Before we get started here, I just want to put one thing out there: I really do like Japan. It’s going to sound like I don’t, but really I do. This is a post about perceptions and my preconceived notions. We’ll have a bunch of blog posts coming up about stuff that we love about Japan, but, for me, the overriding thing I am taking away from my time here is that this country is NOT what I thought it to be. I learned two of the most important things about Japan within 10 minutes or arriving at Narita Airport, though I didn’t realize it until later.
The first thing we did after collecting bags was to go to the ATM. Japanese ATMs are notoriously finicky about accepting foreign cards, so we were advised to take out a large amount of cash immediately at the airport. I followed the signs towards the ATM but was confounded by what I saw. It was not an ATM that you or I might know. Instead it was a HUGE machine, about the size of two xerox machines stacked on top of each other. It appeared to be the first ATM ever built. It had mechanical push buttons like you might find on an IBM terminal from 1984. So, Japan Myth #1 — This is a high tech, technology obsessed nation where everything is cutting edge and shiny and new. This is not the case. This country is, in fact, pretty old and antiquated. People still FAX stuff here. Papers for our rail passes were filed in triplicate with eleventy billion stamps. The aforementioned ATMs GO TO SLEEP AT NIGHT so you cannot use them. Most salarymen, including young ones, still use flip phones. Don’t even think about using a credit card ANYWHERE because this entire country is strictly cash only (on the plus side, no one blinks when you use a 10,000 yen note — about $100 — to purchase a pack of gum at the 7-11).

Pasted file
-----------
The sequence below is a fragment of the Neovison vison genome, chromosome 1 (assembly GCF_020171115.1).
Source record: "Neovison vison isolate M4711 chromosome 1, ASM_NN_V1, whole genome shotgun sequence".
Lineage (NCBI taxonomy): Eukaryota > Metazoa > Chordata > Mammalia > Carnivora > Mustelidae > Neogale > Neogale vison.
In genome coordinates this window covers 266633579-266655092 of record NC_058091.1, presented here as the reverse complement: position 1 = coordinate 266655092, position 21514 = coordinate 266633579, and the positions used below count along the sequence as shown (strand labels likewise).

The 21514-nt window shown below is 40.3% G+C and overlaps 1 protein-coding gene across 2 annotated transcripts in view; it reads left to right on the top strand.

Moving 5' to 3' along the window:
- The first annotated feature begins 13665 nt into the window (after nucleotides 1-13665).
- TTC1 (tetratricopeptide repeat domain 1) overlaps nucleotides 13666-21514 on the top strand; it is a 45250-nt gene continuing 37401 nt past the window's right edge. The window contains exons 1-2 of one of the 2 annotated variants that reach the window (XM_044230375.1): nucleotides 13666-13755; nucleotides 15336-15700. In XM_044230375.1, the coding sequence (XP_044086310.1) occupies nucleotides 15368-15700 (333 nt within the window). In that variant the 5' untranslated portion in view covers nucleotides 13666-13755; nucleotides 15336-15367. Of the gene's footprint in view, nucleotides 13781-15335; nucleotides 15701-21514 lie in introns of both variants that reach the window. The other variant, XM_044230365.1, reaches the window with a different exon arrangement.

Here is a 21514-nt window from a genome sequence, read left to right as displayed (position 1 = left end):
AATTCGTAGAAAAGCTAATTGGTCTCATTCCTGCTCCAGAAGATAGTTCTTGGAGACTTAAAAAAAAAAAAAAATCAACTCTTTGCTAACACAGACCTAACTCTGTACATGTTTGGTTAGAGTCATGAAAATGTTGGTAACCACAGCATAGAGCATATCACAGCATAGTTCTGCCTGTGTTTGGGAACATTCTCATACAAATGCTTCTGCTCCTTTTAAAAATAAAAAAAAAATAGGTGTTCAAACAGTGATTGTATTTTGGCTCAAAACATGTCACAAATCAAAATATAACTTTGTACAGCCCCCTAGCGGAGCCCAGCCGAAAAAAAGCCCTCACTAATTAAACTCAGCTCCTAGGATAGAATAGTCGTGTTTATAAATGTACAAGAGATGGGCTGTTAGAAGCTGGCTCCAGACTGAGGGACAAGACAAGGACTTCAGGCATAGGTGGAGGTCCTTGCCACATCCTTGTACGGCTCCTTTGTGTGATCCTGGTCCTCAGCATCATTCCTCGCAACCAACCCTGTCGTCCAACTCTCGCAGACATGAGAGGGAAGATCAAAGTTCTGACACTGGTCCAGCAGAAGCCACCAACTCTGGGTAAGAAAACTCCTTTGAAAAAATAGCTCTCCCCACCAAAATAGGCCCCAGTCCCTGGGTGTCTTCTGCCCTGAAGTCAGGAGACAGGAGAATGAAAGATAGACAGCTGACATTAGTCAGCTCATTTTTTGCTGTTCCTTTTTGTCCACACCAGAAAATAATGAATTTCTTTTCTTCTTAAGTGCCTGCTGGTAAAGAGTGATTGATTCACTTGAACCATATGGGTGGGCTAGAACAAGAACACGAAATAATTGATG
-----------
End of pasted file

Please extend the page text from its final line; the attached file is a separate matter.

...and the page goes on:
After the ATM creaked its way through my transaction we proceeded to customs. There, a group of 3 young women were taking a group shot of themselves arriving. Within seconds a uniformed man with an armband came CAREENING through the terminal crossing his arms in a big X, SCREAMING at them to stop. You cannot take photos in the customs hall. Why? Because THAT’S THE RULE. So, I also quickly learned another few things about Japan in this moment: First, there are a LOT of arbitrary rules. Second, there will always be a guy with an armband (Heretofore referred to as “Armband man” or simply “Armband”) enforcing those arbitrary rules. Standing too close to the edge of the platform in the subway? THAT MIGHT BE DANGEROUS. Armband man will blow his whistle at you and make sure you’re staying safe. Want to dance at a bar? DON’T. Dancing leads to DRUGS WHICH LEAD TO DEATH. Good thing there’s a RULE AGAINST IT.